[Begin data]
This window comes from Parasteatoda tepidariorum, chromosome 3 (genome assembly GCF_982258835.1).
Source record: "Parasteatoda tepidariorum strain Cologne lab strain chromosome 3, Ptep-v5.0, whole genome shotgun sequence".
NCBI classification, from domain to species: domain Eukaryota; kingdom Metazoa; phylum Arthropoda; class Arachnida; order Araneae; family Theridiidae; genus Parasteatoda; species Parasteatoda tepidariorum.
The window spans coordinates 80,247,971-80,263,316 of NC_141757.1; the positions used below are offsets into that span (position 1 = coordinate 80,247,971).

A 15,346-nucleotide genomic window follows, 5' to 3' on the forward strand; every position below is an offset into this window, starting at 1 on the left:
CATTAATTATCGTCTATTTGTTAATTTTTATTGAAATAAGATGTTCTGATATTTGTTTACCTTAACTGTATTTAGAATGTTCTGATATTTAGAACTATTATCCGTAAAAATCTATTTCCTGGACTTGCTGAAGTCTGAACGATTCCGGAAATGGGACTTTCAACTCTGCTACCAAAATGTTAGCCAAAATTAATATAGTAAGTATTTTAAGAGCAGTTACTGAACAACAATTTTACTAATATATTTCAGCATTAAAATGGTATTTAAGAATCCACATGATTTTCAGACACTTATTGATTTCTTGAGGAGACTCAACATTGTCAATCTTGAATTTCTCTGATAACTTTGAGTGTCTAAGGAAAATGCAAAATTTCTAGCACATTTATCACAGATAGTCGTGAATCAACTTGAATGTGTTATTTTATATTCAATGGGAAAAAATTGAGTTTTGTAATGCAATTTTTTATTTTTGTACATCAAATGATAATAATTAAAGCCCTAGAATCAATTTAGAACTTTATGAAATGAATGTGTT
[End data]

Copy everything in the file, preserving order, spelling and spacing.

This window comes from Parasteatoda tepidariorum, chromosome 3 (genome assembly GCF_982258835.1).
Source record: "Parasteatoda tepidariorum strain Cologne lab strain chromosome 3, Ptep-v5.0, whole genome shotgun sequence".
NCBI classification, from domain to species: domain Eukaryota; kingdom Metazoa; phylum Arthropoda; class Arachnida; order Araneae; family Theridiidae; genus Parasteatoda; species Parasteatoda tepidariorum.
The window spans coordinates 80,247,971-80,263,316 of NC_141757.1; the positions used below are offsets into that span (position 1 = coordinate 80,247,971).

A 15,346-nucleotide genomic window follows, 5' to 3' on the forward strand; every position below is an offset into this window, starting at 1 on the left:
CATTAATTATCGTCTATTTGTTAATTTTTATTGAAATAAGATGTTCTGATATTTGTTTACCTTAACTGTATTTAGAATGTTCTGATATTTAGAACTATTATCCGTAAAAATCTATTTCCTGGACTTGCTGAAGTCTGAACGATTCCGGAAATGGGACTTTCAACTCTGCTACCAAAATGTTAGCCAAAATTAATATAGTAAGTATTTTAAGAGCAGTTACTGAACAACAATTTTACTAATATATTTCAGCATTAAAATGGTATTTAAGAATCCACATGATTTTCAGACACTTATTGATTTCTTGAGGAGACTCAACATTGTCAATCTTGAATTTCTCTGATAACTTTGAGTGTCTAAGGAAAATGCAAAATTTCTAGCACATTTATCACAGATAGTCGTGAATCAACTTGAATGTGTTATTTTATATTCAATGGGAAAAAATTGAGTTTTGTAATGCAATTTTTTATTTTTGTACATCAAATGATAATAATTAAAGCCCTAGAATCAATTTAGAACTTTATGAAATGAATGTGTT